ResearchPad - pharmacists https://www.researchpad.co Default RSS Feed en-us © 2020 Newgen KnowledgeWorks <![CDATA[Successful improvement of antibiotic prescribing at Primary Care in Andalusia following the implementation of an antimicrobial guide through multifaceted interventions: An interrupted time-series analysis]]> https://www.researchpad.co/article/elastic_article_14725 Most effective strategies designed to improve antimicrobial prescribing have multiple approaches. We assessed the impact of the implementation of a rigorous antimicrobial guide and subsequent multifaceted interventions aimed at improving antimicrobial use in Primary Care.MethodsA quasi-experimental study was designed. Interventions aimed at achieving a good implementation of the guide consisted of the development of electronic decision support tools, local training meetings, regional workshops, conferences, targets for rates of antibiotic prescribing linked to financial incentives, feedback on antibiotic prescribing, and the implementation of a structured educational antimicrobial stewardship program. Interventions started in 2011, and continued until 2018. Outcomes: rates of antibiotics use, calculated into defined daily doses per 1,000 inhabitants-day (DID). An interrupted time-series analysis was conducted. The study ran from January 2004 until December 2018.ResultsOverall annual antibiotic prescribing rates showed increasing trends in the pre-intervention period. Interventions were followed by significant changes on trends with a decline over time in antibiotic prescribing. Overall antibiotic rates dropped by 28% in the Aljarafe Area and 22% in Andalusia between 2011 and 2018, at rates of -0.90 DID per year (95%CI:-1.05 to -0.75) in Aljarafe, and -0.78 DID (95%CI:-0.95 to -0.60) in Andalusia. Reductions occurred at the expense of the strong decline of penicillins use (33% in Aljarafe, 25% in Andalusia), and more precisely, amoxicillin clavulanate, whose prescription plummeted by around 50%. Quinolones rates decreased before interventions, and continued to decline following interventions with more pronounced downward trends. Decreasing cephalosporins trends continued to decline, at a lesser extent, following interventions in Andalusia. Trends of macrolides rates went from a downward trend to an upward trend from 2011 to 2018.ConclusionsMultifaceted interventions following the delivering of a rigorous antimicrobial guide, maintained in long-term, with strong institutional support, could led to sustained reductions in antibiotic prescribing in Primary Care. ]]> <![CDATA[Multiple criteria decision analysis approach to consider therapeutic innovations in the emergency department: The methoxyflurane organizational impact in acute trauma pain]]> https://www.researchpad.co/article/N48fe9543-bf7a-4bb3-b7f3-098351efee5f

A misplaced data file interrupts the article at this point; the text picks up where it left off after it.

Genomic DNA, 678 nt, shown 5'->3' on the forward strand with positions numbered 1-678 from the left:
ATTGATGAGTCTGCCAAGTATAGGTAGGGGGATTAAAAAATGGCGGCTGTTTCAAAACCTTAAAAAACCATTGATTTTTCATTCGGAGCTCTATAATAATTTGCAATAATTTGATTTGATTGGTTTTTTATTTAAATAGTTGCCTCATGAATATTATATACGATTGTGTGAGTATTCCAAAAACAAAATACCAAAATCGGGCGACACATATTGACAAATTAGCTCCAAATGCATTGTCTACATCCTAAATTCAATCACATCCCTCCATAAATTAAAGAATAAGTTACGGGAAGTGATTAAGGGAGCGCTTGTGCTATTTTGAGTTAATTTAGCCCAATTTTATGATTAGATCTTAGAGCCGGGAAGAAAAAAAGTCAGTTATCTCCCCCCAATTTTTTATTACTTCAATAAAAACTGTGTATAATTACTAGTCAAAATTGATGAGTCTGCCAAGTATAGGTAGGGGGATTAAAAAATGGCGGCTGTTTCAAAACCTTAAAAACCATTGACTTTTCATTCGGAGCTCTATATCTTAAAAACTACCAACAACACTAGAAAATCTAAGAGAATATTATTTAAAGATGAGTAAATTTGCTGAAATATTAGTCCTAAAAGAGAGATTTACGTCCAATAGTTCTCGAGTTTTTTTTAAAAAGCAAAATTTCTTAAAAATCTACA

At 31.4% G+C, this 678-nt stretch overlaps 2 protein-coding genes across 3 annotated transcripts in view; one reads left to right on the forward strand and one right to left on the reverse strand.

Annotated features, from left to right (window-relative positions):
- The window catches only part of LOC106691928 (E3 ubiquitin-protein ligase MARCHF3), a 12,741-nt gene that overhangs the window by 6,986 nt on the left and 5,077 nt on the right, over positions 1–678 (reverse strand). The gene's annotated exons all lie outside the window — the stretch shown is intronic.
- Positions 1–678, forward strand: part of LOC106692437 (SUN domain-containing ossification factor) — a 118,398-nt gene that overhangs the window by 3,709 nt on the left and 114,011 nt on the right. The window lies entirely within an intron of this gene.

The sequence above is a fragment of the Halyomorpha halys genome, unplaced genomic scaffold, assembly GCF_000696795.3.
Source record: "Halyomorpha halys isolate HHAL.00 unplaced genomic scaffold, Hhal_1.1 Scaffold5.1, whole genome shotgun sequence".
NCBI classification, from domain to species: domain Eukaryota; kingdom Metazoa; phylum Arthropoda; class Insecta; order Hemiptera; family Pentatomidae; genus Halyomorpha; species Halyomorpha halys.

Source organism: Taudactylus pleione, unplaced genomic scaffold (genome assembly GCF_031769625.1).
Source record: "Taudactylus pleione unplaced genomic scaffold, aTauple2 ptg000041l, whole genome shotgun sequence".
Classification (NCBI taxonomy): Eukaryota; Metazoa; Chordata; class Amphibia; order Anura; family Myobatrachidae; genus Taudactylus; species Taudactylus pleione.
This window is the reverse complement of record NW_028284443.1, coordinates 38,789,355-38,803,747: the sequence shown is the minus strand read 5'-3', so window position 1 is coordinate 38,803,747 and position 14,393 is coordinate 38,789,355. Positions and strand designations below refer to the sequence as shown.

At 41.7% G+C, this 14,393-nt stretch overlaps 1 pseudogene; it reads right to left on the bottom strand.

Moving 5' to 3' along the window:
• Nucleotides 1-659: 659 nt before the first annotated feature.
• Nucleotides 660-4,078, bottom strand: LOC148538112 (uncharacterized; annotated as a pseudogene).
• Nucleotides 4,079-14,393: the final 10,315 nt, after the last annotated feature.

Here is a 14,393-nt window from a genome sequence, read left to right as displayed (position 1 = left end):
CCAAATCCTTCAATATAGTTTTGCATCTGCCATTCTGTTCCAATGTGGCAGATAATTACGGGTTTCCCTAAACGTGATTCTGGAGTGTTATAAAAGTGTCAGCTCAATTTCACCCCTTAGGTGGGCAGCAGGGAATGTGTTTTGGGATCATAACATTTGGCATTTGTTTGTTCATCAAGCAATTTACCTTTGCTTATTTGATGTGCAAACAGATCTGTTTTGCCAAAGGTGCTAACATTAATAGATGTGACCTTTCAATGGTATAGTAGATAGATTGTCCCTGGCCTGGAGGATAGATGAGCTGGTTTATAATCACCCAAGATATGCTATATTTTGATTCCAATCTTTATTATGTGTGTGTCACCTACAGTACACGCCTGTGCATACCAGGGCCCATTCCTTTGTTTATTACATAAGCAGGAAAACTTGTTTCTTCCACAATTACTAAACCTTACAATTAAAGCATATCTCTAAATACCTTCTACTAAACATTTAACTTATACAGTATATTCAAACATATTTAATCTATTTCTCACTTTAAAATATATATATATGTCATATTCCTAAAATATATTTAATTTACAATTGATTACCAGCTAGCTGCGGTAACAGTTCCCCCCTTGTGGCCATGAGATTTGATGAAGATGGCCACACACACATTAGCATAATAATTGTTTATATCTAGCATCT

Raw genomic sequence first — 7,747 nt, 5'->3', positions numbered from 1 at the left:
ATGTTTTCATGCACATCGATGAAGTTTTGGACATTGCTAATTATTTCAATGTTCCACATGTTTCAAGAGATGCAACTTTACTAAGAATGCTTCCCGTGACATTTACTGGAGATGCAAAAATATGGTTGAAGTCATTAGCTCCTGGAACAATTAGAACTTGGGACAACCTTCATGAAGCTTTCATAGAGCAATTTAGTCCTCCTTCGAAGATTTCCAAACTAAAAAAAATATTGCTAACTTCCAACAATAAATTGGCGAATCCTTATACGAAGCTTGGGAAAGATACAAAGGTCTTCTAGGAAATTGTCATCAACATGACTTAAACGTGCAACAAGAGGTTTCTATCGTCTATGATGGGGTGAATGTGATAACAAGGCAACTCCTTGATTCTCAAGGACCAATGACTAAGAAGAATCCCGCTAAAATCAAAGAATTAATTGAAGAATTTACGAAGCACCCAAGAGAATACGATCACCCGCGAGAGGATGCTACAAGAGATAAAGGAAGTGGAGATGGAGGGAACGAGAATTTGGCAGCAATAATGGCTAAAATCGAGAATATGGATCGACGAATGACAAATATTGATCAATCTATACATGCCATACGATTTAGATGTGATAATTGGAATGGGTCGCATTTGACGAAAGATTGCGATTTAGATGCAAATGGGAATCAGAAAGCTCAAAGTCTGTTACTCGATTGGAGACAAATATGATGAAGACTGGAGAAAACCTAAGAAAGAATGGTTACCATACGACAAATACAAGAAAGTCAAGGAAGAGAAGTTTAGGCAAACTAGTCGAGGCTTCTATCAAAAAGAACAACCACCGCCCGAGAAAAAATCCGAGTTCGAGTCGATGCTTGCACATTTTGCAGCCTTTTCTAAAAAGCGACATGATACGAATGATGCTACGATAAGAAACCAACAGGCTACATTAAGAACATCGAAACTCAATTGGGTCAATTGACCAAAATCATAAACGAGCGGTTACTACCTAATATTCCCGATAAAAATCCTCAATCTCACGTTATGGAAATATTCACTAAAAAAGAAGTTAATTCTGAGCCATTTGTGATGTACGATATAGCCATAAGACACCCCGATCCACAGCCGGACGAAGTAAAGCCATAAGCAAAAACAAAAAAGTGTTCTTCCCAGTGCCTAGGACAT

Background